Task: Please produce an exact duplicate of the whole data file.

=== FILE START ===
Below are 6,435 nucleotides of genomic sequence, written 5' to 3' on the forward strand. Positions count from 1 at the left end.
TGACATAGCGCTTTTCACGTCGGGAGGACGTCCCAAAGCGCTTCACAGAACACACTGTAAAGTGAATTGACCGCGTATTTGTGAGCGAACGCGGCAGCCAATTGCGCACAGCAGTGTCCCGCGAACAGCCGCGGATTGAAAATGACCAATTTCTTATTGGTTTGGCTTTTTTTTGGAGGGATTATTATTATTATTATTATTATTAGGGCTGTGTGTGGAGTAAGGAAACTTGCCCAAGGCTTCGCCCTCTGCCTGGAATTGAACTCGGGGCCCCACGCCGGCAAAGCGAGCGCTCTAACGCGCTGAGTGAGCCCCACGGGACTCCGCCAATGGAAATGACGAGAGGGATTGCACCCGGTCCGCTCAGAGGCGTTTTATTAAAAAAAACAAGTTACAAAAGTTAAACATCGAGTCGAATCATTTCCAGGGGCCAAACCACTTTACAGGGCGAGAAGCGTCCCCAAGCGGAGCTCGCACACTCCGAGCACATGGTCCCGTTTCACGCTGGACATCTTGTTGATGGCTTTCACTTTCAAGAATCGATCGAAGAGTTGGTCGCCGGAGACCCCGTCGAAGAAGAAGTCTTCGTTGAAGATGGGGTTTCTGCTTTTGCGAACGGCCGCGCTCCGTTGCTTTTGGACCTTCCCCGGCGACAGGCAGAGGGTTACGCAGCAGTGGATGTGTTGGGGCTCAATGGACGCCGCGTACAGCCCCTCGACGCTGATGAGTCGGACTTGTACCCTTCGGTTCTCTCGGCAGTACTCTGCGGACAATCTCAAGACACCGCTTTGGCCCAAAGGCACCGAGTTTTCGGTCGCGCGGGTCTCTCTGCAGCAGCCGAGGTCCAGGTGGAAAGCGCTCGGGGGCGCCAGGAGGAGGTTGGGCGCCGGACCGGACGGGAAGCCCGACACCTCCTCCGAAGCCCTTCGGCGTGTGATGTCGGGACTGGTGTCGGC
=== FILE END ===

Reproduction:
Below are 6,435 nucleotides of genomic sequence, written 5' to 3' on the forward strand. Positions count from 1 at the left end.
TGACATAGCGCTTTTCACGTCGGGAGGACGTCCCAAAGCGCTTCACAGAACACACTGTAAAGTGAATTGACCGCGTATTTGTGAGCGAACGCGGCAGCCAATTGCGCACAGCAGTGTCCCGCGAACAGCCGCGGATTGAAAATGACCAATTTCTTATTGGTTTGGCTTTTTTTTGGAGGGATTATTATTATTATTATTATTATTAGGGCTGTGTGTGGAGTAAGGAAACTTGCCCAAGGCTTCGCCCTCTGCCTGGAATTGAACTCGGGGCCCCACGCCGGCAAAGCGAGCGCTCTAACGCGCTGAGTGAGCCCCACGGGACTCCGCCAATGGAAATGACGAGAGGGATTGCACCCGGTCCGCTCAGAGGCGTTTTATTAAAAAAAACAAGTTACAAAAGTTAAACATCGAGTCGAATCATTTCCAGGGGCCAAACCACTTTACAGGGCGAGAAGCGTCCCCAAGCGGAGCTCGCACACTCCGAGCACATGGTCCCGTTTCACGCTGGACATCTTGTTGATGGCTTTCACTTTCAAGAATCGATCGAAGAGTTGGTCGCCGGAGACCCCGTCGAAGAAGAAGTCTTCGTTGAAGATGGGGTTTCTGCTTTTGCGAACGGCCGCGCTCCGTTGCTTTTGGACCTTCCCCGGCGACAGGCAGAGGGTTACGCAGCAGTGGATGTGTTGGGGCTCAATGGACGCCGCGTACAGCCCCTCGACGCTGATGAGTCGGACTTGTACCCTTCGGTTCTCTCGGCAGTACTCTGCGGACAATCTCAAGACACCGCTTTGGCCCAAAGGCACCGAGTTTTCGGTCGCGCGGGTCTCTCTGCAGCAGCCGAGGTCCAGGTGGAAAGCGCTCGGGGGCGCCAGGAGGAGGTTGGGCGCCGGACCGGACGGGAAGCCCGACACCTCCTCCGAAGCCCTTCGGCGTGTGATGTCGGGACTGGTGTCGGC